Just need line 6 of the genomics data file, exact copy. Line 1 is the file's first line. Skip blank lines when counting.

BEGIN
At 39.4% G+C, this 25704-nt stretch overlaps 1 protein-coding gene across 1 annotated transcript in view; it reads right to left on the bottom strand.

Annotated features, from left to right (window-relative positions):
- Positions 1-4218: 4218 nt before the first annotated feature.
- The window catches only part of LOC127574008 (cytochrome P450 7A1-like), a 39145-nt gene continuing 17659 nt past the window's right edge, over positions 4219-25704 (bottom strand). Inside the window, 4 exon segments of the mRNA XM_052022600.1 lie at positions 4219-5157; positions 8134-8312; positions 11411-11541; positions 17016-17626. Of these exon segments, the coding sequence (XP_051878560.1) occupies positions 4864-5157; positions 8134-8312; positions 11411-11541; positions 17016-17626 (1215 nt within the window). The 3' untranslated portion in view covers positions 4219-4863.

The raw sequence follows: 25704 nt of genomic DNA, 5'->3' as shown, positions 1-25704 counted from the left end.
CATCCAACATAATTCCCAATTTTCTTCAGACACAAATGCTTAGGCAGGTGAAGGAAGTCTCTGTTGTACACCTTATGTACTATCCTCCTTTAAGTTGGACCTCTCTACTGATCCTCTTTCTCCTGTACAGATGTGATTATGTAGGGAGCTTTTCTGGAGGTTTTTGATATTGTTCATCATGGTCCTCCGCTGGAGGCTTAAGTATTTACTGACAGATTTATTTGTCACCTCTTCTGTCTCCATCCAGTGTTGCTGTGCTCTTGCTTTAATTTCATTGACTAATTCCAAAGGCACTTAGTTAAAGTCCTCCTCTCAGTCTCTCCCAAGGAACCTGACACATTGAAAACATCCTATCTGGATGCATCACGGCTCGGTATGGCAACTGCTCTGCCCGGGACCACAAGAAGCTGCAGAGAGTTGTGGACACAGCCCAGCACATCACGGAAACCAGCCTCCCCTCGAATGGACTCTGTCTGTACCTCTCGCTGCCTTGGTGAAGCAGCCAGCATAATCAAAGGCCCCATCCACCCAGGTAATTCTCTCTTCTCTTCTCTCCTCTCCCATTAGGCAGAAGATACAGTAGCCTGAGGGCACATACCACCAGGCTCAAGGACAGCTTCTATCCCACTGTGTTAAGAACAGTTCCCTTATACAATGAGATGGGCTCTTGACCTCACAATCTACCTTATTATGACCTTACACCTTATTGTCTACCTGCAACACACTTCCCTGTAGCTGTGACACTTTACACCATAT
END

CATCCAACATAATTCCCAATTTTCTTCAGACACAAATGCTTAGGCAGGTGAAGGAAGTCTCTGTTGTACACCTTATGTACTATCCTCCTTTAAGTTGGACCTCTCTACTGATCCTCTTTCTCCTGTACAGATGTGATTATGTAGGGAGCTTTTCTGGAGGTTTTTGATATTGTTCATCATGGTCCTCCGCTGGAGGCTTAAGTATTTACTGACAGATTTATTTGTCACCTCTTCTGTCTCCATCCAGTGTTGCTGTGCTCTTGCTTTAATTTCATTGACTAATTCCAAAGGCACTTAGTTAAAGTCCTCCTCTCAGTCTCTCCCAAGGAACCTGACACATTGAAAACATCCTATCTGGATGCATCACGGCTCGGTATGGCAACTGCTCTGCCCGGGACCACAAGAAGCTGCAGAGAGTTGTGGACACAGCCCAGCACATCACGGAAACCAGCCTCCCCTCGAATGGACTCTGTCTGTACCTCTCGCTGCCTTGGTGAAGCAGCCAGCATAATCAAAGGCCCCATCCACCCAGGTAATTCTCTCTTCTCTTCTCTCCTCTCCCATTAGGCAGAAGATACAGTAGCCTGAGGGCACATACCACCAGGCTCAAGGACAGCTTCTATCCCACTGTGTTAAGAACAGTTCCCTTATACAATGAGATGGGCTCTTGACCTCACAATCTACCTTATTATGACCTTACACCTTATTGTCTACCTGCAACACACTTCCCTGTAGCTGTGACACTTTACACCATAT